Sodium-glucose co-transporters (SGLT2) are mainly expressed in the kidneys and are responsible for the renal handling of
glucose load. SGLT2 inhibitors represent the latest oral agents for diabetes treatment. Their unique mechanism of action, which practically
spares the insulin secretion or insulin utilization, differentiates the SGLT2 inhibitors from any existing antidiabetic agent. Thus, it is
hypothesized that SGLT2 inhibitors can be effectively (and probably safely) combined with any existing antidiabetic agent (including insulin),
either as monotherapy, or in dual or triple combinations. All these hypotheses are currently tested in many clinical trials. Currently
dapagliflozin, one of the three most advanced SGLT2 inhibitors in the development (along with canagliflozin and empagliflozin), is already
in the market in few European countries and canagliflozin has been approved from the Food and Drug Administration (FDA) in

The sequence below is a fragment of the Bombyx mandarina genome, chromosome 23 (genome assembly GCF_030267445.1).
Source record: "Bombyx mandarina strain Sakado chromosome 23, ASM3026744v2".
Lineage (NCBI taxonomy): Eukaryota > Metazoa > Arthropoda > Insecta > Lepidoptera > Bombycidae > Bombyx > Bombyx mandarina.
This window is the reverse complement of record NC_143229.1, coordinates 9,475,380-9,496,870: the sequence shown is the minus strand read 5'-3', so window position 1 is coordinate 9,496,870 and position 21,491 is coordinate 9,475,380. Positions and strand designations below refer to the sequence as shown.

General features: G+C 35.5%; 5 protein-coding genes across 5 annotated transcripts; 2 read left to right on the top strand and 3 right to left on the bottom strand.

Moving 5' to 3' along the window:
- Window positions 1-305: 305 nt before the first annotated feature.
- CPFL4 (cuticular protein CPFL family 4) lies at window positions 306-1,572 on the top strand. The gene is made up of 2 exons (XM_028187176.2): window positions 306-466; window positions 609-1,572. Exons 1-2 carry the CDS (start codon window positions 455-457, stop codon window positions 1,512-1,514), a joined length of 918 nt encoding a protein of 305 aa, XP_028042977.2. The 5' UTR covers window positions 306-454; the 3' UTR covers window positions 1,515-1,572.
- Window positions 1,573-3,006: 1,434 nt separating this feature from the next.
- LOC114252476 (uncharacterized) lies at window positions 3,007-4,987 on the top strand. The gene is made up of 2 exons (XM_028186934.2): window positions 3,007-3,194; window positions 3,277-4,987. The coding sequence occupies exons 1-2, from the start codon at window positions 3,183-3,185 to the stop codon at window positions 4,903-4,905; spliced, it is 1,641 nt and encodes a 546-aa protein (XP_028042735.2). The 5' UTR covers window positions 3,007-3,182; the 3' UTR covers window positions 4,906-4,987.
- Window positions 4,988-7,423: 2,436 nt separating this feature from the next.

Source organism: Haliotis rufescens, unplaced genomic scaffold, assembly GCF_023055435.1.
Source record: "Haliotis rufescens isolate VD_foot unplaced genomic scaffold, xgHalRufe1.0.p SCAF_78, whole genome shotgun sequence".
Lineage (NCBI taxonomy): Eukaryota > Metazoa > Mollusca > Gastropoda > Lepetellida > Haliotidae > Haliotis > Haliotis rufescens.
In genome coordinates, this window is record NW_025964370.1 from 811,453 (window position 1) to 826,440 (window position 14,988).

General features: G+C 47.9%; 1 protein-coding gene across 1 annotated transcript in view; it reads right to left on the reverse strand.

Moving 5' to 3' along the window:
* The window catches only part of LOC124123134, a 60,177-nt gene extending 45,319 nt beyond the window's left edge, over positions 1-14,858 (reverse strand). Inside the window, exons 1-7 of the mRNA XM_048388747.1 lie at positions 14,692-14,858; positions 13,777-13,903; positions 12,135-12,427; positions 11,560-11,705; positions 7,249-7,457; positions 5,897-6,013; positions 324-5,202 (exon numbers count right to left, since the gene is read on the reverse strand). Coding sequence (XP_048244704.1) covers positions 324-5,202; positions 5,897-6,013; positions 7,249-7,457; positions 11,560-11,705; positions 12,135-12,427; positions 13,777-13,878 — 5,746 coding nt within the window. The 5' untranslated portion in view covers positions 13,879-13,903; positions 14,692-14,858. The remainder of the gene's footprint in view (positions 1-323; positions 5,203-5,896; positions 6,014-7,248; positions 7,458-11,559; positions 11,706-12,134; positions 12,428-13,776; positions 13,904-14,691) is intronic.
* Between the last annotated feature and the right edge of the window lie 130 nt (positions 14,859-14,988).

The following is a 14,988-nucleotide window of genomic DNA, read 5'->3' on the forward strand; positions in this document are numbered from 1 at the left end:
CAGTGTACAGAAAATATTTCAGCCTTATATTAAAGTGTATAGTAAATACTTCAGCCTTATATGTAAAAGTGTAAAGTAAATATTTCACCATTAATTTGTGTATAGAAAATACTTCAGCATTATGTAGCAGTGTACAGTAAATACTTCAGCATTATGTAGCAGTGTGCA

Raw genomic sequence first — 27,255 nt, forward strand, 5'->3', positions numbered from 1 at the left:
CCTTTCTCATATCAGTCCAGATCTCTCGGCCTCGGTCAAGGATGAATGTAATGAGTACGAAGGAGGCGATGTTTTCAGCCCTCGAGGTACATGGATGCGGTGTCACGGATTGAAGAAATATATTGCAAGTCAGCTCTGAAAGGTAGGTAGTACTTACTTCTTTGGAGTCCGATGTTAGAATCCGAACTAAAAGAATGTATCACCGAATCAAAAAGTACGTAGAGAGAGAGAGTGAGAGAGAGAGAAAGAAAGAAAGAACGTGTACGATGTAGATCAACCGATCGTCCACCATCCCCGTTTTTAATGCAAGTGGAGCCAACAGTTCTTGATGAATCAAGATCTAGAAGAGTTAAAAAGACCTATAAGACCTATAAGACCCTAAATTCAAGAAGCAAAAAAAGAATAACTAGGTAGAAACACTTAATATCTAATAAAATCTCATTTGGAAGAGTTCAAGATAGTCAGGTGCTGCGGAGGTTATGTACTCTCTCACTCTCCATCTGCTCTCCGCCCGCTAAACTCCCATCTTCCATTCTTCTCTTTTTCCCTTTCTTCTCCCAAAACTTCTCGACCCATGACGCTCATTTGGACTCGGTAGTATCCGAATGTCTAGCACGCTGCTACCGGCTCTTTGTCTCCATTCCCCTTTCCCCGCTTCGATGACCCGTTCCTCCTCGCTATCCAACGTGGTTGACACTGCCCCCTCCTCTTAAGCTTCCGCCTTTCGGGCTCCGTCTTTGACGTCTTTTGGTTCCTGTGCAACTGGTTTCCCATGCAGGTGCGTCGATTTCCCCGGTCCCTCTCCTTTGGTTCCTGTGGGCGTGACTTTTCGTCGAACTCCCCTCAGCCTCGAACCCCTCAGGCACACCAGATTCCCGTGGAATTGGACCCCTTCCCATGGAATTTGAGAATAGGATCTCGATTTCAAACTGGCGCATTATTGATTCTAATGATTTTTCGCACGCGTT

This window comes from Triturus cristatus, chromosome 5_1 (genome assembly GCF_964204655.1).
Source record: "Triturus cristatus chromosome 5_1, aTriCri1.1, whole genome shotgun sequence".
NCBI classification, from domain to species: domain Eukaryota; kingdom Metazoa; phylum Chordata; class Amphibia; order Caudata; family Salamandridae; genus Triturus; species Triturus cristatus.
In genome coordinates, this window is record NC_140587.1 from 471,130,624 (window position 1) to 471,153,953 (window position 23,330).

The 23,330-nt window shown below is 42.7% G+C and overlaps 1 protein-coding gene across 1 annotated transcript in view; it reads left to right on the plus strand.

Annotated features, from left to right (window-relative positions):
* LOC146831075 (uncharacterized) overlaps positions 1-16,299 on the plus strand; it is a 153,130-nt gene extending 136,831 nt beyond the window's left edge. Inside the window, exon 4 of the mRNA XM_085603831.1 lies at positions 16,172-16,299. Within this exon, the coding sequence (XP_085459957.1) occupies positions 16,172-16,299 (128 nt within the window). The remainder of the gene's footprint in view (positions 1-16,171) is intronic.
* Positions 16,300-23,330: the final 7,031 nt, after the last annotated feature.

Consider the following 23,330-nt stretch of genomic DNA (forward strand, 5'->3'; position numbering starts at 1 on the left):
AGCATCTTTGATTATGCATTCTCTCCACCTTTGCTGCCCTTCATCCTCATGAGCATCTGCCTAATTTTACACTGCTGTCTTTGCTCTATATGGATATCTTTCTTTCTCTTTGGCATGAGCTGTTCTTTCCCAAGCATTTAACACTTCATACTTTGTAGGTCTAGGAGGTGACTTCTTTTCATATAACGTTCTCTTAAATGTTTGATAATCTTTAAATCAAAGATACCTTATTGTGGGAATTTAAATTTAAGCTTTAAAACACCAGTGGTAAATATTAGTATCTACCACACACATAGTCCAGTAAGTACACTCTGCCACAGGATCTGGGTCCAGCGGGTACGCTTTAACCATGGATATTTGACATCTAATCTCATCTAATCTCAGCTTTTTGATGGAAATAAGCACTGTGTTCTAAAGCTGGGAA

US. The evidence so far shows that SGLT2 inhibitors are equally effective to established antidiabetic agents such as metformin or sulfonylureas
in their ability to lower HbA1c. On the other hand, SGLT2 inhibitors increase the possibility of genitourinary infections in
type 2 diabetic individuals. Their potency in different populations and with different background therapy, but more importantly their
short and long term safety remains to be seen.
Keywords: Dapagliflozin, canagliflozin, empagliflozin, sodium glucose co-transporter, SGLT2, diabetes.
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